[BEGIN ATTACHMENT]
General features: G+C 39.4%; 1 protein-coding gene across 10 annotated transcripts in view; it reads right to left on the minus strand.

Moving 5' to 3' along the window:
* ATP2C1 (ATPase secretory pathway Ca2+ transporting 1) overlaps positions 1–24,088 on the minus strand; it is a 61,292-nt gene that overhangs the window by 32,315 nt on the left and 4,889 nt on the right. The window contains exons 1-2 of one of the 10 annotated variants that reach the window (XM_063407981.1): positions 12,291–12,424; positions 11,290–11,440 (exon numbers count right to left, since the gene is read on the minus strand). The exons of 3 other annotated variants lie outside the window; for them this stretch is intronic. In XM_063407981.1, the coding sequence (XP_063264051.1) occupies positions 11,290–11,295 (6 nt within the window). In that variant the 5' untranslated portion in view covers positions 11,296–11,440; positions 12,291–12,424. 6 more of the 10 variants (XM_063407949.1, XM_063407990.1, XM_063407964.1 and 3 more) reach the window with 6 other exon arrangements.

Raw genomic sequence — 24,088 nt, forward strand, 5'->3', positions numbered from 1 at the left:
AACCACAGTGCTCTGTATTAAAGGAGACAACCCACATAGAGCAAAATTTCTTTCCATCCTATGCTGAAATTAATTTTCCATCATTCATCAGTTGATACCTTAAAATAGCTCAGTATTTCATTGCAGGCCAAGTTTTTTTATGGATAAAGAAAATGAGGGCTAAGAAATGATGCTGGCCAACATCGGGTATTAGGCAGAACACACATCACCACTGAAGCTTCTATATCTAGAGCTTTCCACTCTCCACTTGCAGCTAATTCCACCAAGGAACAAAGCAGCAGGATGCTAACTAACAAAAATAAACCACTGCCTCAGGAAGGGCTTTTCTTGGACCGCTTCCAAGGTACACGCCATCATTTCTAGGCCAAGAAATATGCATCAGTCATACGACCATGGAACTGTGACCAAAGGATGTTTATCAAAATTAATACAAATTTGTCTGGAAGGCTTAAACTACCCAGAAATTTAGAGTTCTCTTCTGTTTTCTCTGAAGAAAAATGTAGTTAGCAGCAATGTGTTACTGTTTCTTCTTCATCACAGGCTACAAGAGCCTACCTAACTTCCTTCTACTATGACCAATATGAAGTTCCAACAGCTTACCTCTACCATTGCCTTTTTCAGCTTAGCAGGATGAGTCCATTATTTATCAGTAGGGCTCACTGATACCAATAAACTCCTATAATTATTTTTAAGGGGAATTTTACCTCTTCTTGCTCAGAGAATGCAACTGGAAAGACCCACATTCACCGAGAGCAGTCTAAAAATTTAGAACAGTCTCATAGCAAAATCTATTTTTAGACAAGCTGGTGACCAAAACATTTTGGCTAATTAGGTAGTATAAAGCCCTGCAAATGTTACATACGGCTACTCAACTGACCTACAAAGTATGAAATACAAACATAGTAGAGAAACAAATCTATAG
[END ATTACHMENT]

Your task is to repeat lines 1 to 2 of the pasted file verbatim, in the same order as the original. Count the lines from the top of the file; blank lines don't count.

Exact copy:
General features: G+C 39.4%; 1 protein-coding gene across 10 annotated transcripts in view; it reads right to left on the minus strand.

Moving 5' to 3' along the window: